a. Refine the geometric data extract module based on the results found, if necessary
b. Determine the accuracy requirements/capabilities for the Building Parser and BEPS models. To this end, the term “accuracy” in cases of energy simulation and point-cloud generated needs to be formally defined.
c. Publish report and PR Papers

This project provides a significant test of the ability of the Building Parser System to deliver detailed and accurate geometry to a BEPS model and the effect of this approach to obtaining as-built building information on the BEPS model. It will also contribute to assess the accuracy of the developed scan-to-BEPS pipeline that requires minimum human intervention (limited only to the addition of thermal properties).


3. Non-geometrical parameters’ BEPS model
The previous study, which utilized data from two buildings in different geographical locations and of very different construction and geometry, resulted in a modelling methodology which provides quantitative guidelines for design stage BEPS models.  The study taught us about the various parametric groups necessary to focus on leading to an accurate yet simple model.  It is now proposed to onwards develop that methodology to include an accurate model using the simplest possible or minimal dataset from the building in question. 
This can be achieved through the following:
a. Collection of utility data and preferably interval data for all energy sources (this can be recorded post project commencement, if necessary)
b. Geometry data collection by laser scan and/or BIM database
c. Examination of material thermal properties from construction specifications
d. Detailed analyses of HVAC systems as implemented versus Ideal loads
e. Best Design BEPS model development
f. Detailed analysis of the probability of using the Ideal Loads model scenario as an accurate predictor of optimized energy usage in both buildings
g. Examine the outcomes for model accuracy and possible improvements to shorten time and effort required


4. Assessment of the risks inherent in Performance Based Contracting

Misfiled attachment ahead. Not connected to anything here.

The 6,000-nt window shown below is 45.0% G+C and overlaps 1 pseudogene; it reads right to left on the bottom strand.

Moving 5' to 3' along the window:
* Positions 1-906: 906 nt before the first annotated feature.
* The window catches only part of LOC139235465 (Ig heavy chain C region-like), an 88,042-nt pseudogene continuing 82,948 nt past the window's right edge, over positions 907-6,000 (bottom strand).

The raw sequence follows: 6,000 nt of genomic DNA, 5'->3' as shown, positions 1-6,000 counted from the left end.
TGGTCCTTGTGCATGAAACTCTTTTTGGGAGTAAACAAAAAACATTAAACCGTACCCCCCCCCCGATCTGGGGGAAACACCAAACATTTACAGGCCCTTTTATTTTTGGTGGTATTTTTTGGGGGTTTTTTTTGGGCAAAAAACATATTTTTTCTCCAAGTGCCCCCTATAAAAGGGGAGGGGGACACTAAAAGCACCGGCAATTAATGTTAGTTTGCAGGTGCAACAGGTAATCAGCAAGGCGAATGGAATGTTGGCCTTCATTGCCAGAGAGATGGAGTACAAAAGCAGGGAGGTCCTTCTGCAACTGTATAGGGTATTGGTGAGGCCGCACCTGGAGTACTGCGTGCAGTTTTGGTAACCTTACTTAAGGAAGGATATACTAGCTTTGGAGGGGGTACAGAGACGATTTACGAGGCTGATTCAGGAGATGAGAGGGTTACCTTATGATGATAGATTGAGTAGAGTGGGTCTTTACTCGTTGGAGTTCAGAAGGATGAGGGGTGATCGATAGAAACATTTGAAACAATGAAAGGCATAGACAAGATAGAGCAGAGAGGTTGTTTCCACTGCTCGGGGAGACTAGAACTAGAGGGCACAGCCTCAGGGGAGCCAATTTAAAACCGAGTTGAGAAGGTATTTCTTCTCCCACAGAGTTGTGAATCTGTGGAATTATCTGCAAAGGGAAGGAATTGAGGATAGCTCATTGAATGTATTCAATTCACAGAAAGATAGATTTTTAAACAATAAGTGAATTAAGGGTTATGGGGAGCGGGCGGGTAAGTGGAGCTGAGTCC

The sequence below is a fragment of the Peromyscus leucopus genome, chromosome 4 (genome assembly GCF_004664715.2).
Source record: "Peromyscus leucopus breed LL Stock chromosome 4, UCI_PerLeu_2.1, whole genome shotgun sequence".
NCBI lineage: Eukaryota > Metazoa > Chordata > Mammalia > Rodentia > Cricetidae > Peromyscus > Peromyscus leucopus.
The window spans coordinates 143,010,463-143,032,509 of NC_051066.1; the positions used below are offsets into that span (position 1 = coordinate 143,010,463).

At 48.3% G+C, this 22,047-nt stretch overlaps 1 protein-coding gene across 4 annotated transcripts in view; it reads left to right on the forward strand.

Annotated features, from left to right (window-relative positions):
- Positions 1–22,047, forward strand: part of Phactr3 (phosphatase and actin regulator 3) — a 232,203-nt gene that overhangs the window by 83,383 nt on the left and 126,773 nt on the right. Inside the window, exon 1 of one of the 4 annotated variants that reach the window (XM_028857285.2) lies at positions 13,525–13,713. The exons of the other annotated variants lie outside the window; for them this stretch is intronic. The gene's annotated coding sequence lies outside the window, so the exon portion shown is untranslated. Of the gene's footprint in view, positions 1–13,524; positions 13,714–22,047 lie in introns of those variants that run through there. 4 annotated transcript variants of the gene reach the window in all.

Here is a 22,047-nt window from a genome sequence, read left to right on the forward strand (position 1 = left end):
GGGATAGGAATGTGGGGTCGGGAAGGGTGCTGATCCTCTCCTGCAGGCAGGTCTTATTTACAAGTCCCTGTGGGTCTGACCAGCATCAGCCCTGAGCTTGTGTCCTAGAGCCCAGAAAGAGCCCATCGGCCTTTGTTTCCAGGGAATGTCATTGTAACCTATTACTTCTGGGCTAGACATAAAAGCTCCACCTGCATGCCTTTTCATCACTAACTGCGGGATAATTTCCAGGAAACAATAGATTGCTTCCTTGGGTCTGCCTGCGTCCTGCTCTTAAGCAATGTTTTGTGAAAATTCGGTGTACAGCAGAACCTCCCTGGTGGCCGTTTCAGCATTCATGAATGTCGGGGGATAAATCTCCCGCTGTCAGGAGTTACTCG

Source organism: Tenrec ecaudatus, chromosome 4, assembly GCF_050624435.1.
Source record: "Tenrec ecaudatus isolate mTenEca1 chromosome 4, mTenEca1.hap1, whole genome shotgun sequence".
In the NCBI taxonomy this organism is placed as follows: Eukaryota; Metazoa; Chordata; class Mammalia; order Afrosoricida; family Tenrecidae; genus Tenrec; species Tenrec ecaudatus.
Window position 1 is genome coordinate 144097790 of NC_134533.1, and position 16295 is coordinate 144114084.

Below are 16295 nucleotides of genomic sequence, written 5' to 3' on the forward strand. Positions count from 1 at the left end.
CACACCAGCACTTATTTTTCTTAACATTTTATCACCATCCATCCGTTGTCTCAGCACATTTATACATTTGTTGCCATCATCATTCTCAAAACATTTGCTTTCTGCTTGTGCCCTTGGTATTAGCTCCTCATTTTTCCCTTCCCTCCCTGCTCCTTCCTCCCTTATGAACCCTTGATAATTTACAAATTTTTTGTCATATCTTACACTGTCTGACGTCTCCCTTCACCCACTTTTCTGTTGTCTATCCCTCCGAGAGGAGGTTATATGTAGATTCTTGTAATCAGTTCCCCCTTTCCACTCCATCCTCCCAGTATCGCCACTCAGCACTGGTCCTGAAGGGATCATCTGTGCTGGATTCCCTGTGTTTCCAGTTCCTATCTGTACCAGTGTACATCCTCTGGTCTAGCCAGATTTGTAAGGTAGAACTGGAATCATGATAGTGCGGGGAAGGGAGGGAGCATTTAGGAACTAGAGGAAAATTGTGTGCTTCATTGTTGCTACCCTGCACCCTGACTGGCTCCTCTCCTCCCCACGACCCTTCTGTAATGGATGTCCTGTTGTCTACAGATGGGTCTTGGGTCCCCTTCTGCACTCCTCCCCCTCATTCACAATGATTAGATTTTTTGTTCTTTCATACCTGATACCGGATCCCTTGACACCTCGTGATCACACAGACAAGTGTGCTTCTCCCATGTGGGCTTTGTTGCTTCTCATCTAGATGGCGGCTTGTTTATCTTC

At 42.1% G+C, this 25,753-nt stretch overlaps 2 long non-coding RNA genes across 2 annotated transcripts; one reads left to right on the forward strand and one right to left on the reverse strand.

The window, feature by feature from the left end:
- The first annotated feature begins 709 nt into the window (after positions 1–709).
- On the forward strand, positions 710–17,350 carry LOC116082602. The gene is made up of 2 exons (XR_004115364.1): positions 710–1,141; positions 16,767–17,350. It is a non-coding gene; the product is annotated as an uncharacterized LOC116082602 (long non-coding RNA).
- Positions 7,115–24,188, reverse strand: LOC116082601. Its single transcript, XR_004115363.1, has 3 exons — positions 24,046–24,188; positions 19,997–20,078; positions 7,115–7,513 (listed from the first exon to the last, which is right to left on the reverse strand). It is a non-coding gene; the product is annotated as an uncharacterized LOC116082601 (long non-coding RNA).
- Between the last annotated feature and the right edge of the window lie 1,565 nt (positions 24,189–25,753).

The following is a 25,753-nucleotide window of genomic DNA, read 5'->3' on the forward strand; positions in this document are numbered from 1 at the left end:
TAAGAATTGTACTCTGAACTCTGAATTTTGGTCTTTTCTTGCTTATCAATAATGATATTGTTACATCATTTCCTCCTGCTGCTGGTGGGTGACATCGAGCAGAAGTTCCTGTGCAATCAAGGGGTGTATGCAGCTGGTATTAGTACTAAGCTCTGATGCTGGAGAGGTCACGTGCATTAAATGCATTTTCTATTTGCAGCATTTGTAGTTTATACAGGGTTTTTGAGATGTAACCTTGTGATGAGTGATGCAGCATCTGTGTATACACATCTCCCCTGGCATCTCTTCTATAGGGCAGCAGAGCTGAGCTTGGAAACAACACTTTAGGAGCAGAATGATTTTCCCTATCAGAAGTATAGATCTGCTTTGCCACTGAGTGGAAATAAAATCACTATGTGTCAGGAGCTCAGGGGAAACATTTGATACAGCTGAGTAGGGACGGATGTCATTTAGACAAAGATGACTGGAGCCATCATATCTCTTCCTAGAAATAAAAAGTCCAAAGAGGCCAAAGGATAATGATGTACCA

More efficient building energy performance contracting requires appropriate allocation of risk.  Appropriate allocation can be achieved by allocating risk to the party involved in the building life-cycle.  The possibility to quantify the influence of BEPS input parameters’ variability on building energy performance will support stakeholders in developing mechanisms to sort out performance responsibilities among designers, owners and building operators.
It opens up possibilities of defining contractual solutions to communicate about anticipated use patterns between owner, building operators, and design team in the design phase. This enable and support the introduction of contractual solutions to allocate risk factors to the stakeholders that can most effectively mitigate the risk. Performance Based Contracting (PBC) requires appropriate allocation of risk within designers, owners and building operators to pursue and ensure building performance delivery. Firstly, the contracting parties agree upon the definition of these risk factors and identify the variables related to each category based on their respective risk mitigation capabilities.  Next, the performance contractor develops a BEPS model which allows the quantification of the impact of these risk factors on the building energy performance through a sensitivity analysis and risk assessment. Finally, the parties agree on a financing structure which determines how incentives / penalties are distributed in the cases where these risks are incurred during building operations.

Risk assessment consists of variating model inputs to see the effects on model outputs in order to determine the relation between independent and dependent variables. The quality of analysis’ result mainly depends on the quality of the models and its input data. BEPS inputs are affected by uncertainties that may have significant effects on outputs and are important to be considered. Having accurate BEPS input improve accuracy of predictions.